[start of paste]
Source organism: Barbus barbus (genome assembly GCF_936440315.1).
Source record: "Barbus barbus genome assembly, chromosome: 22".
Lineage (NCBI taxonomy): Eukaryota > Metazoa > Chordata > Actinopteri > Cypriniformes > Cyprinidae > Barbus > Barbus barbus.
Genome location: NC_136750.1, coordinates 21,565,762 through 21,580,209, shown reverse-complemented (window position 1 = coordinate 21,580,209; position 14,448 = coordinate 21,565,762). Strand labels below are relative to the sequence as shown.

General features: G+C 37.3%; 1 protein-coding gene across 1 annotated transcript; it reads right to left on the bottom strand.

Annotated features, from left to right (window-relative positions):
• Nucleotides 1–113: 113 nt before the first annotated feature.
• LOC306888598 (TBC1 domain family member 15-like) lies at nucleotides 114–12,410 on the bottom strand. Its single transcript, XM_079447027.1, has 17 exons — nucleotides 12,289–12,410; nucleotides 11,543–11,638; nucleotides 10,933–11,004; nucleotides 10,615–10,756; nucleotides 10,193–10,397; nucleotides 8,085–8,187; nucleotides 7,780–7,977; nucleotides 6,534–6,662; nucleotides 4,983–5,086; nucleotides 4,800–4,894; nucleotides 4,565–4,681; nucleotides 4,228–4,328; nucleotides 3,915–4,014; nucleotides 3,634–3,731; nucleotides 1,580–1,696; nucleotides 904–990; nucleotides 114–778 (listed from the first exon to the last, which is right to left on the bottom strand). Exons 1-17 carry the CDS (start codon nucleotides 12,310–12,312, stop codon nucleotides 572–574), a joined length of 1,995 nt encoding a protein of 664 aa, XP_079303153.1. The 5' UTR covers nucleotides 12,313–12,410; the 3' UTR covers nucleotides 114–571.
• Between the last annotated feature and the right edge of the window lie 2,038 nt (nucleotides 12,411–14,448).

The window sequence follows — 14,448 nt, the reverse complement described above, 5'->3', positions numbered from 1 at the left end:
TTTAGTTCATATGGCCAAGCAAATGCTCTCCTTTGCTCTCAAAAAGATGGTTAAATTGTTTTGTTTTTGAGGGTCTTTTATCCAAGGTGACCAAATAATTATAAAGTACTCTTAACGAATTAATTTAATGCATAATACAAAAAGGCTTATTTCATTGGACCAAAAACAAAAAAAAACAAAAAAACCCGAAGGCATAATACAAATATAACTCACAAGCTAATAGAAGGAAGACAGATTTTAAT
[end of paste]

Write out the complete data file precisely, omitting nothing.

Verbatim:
Source organism: Barbus barbus (genome assembly GCF_936440315.1).
Source record: "Barbus barbus genome assembly, chromosome: 22".
Lineage (NCBI taxonomy): Eukaryota > Metazoa > Chordata > Actinopteri > Cypriniformes > Cyprinidae > Barbus > Barbus barbus.
Genome location: NC_136750.1, coordinates 21,565,762 through 21,580,209, shown reverse-complemented (window position 1 = coordinate 21,580,209; position 14,448 = coordinate 21,565,762). Strand labels below are relative to the sequence as shown.

General features: G+C 37.3%; 1 protein-coding gene across 1 annotated transcript; it reads right to left on the bottom strand.

Annotated features, from left to right (window-relative positions):
• Nucleotides 1–113: 113 nt before the first annotated feature.
• LOC306888598 (TBC1 domain family member 15-like) lies at nucleotides 114–12,410 on the bottom strand. Its single transcript, XM_079447027.1, has 17 exons — nucleotides 12,289–12,410; nucleotides 11,543–11,638; nucleotides 10,933–11,004; nucleotides 10,615–10,756; nucleotides 10,193–10,397; nucleotides 8,085–8,187; nucleotides 7,780–7,977; nucleotides 6,534–6,662; nucleotides 4,983–5,086; nucleotides 4,800–4,894; nucleotides 4,565–4,681; nucleotides 4,228–4,328; nucleotides 3,915–4,014; nucleotides 3,634–3,731; nucleotides 1,580–1,696; nucleotides 904–990; nucleotides 114–778 (listed from the first exon to the last, which is right to left on the bottom strand). Exons 1-17 carry the CDS (start codon nucleotides 12,310–12,312, stop codon nucleotides 572–574), a joined length of 1,995 nt encoding a protein of 664 aa, XP_079303153.1. The 5' UTR covers nucleotides 12,313–12,410; the 3' UTR covers nucleotides 114–571.
• Between the last annotated feature and the right edge of the window lie 2,038 nt (nucleotides 12,411–14,448).

The window sequence follows — 14,448 nt, the reverse complement described above, 5'->3', positions numbered from 1 at the left end:
TTTAGTTCATATGGCCAAGCAAATGCTCTCCTTTGCTCTCAAAAAGATGGTTAAATTGTTTTGTTTTTGAGGGTCTTTTATCCAAGGTGACCAAATAATTATAAAGTACTCTTAACGAATTAATTTAATGCATAATACAAAAAGGCTTATTTCATTGGACCAAAAACAAAAAAAAACAAAAAAACCCGAAGGCATAATACAAATATAACTCACAAGCTAATAGAAGGAAGACAGATTTTAAT